Minimum Systolic Brain Perfusion in the Control of Systemic Hypertension

Jose Maria Pereira de Godoy*

Department Cardiology and Cardiovascular Surgery, Medicine School of sao Jose do Rio Preto, CNPq (National Council for Research and Development )-Brazil

*Corresponding Author:
José Maria Pereira de Godoy
Department Cardiology and Cardiovascular Surgery
Medicine School of sao Jose do Rio Preto
Avenida Constituicao 1306, Sao Jose do Rio Preto
15025120, Brazil
Tel: 551732326362
E-mail: [email protected]

Citation: de Godoy JMP,. Minimum Systolic Brain Perfusion in the Control of Systemic Hypertension. J Neurol Neurosci. 2016, 6:4. doi: 10.21767/2171-6625.100053

Received Date: October 17, 2015; Accepted Date: December 18; 2015, Published Date: December 23, 2015

 
Visit for more related articles at Journal of Neurology and Neuroscience

Abstract

The recommended goal of a systolic pressure under 130 mmHg in hypertensive diabetic patients results in a significant drop in blood pressure that often causes neurological symptoms, a condition not always considered in the clinical practice. A controlled reduction in blood pressure should be achieved by using antihypertensive drugs to reach the minimum pressure without symptoms. Although in this evaluation the main variable must be the systolic pressure, the diastolic pressure should not be ignored.

Keywords

Systolic brain; Hypertensive; Control

Letter to the Editor

The recommended goal of a systolic pressure under 130 mmHg in hypertensive diabetic patients results in a significant drop in blood pressure that often causes neurological symptoms, a condition not always considered in the clinical practice. Frequently these patients report that the rigid control of arterial pressure causes symptoms, such as dizziness, that only improve when they are placed in the decubitus position. On measuring the arterial pressure at this moment, it is generally less than 100 mmHg; when it rises to 120 mmHg or 130 mmHg, the symptoms improve. Research shows that sustained reductions in systemic blood pressure is correlated with a higher use of vasopressors and an independent, significantly higher risk of death of 45% at 5 years [1]. Another study identified a close association between reduced processing of pleasant stimuli and chronic low blood pressure in young adulthood [2].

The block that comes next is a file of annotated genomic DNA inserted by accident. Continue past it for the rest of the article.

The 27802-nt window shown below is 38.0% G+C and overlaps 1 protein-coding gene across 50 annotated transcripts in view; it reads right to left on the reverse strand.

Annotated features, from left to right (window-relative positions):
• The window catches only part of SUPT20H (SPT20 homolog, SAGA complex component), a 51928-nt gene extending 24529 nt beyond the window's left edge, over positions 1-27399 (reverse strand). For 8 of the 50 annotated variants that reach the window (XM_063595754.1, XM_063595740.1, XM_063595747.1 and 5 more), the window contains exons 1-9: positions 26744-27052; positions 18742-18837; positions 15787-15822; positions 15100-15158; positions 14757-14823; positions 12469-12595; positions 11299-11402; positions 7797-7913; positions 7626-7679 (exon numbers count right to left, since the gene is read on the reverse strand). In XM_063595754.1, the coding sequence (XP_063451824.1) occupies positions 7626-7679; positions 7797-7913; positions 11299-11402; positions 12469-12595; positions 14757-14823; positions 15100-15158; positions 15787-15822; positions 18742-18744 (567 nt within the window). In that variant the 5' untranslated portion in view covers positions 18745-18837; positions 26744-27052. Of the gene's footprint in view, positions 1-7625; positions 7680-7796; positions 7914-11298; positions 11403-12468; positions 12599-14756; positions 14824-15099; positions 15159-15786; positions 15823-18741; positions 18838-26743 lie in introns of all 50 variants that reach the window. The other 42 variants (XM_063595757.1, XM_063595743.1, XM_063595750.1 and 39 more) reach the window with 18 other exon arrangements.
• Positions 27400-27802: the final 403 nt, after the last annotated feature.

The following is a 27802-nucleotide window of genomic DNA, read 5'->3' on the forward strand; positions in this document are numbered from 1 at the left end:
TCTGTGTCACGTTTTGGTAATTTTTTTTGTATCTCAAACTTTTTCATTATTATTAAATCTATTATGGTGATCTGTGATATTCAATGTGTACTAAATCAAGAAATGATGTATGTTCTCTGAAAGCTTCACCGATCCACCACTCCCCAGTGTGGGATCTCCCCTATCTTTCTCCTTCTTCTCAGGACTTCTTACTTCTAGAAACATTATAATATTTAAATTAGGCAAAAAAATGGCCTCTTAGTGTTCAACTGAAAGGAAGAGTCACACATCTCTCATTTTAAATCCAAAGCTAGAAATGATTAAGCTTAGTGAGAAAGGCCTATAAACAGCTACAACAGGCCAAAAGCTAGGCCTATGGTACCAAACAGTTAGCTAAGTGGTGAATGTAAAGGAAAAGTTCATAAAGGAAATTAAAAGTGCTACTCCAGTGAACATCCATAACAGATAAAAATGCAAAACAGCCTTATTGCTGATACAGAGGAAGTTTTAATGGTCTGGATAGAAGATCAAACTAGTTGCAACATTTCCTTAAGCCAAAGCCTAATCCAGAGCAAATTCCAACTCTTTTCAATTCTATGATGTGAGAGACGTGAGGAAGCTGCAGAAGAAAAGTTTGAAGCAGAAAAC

Patients with type 2 diabetes and nephropathy have high morbidity and mortality rates despite treatment for cardiorenal syndrome, including angiotensin converting enzyme inhibitors or angiotensin receptor blockers [3].

As this frequently occurs in the clinical practice, we would like to propose that the recommended goal for the control of hypertension should include a minimum systolic pressure for functional stress and thus both minimum and maximum limits for the systemic arterial pressure should be established [4]. This control would be based on the occurrence of individual symptoms that are alleviated by simple measures that improve brain perfusion such as placing the patient in the decubitus position.

The tissue perfusion pressure and other pressure variables that assess tissue perfusion may be useful, but they are not so simple to perform in the daily clinical practice. One warning sign that the systolic pressure should be higher is that, when seated and not exerting force, the patient feels neurological symptoms that improve on lying down. As patients have symptoms, such as dizziness, at different systolic pressures, there is a necessity to evaluate patients individually. A controlled reduction in blood pressure should be achieved using antihypertensive drugs to reach the minimum pressure without symptoms. Although in this evaluation the main variable must be the systolic pressure, the diastolic pressure should not be ignored.

The demand of large quantities of oxygen by the brain and the symptoms that appear immediately on reducing oxygen delivery, show the importance of neurological symptoms as markers and suggest that the minimum arterial pressure should be controlled in these patients. Thus, even the smallest amount of physical effort can cause symptoms when the systolic pressure is low.

References

Select your language of interest to view the total content in your interested language

Viewing options

Post your comment

Share This Article

Flyer image
journal indexing image
 

Post your comment

captcha   Reload  Can't read the image? click here to refresh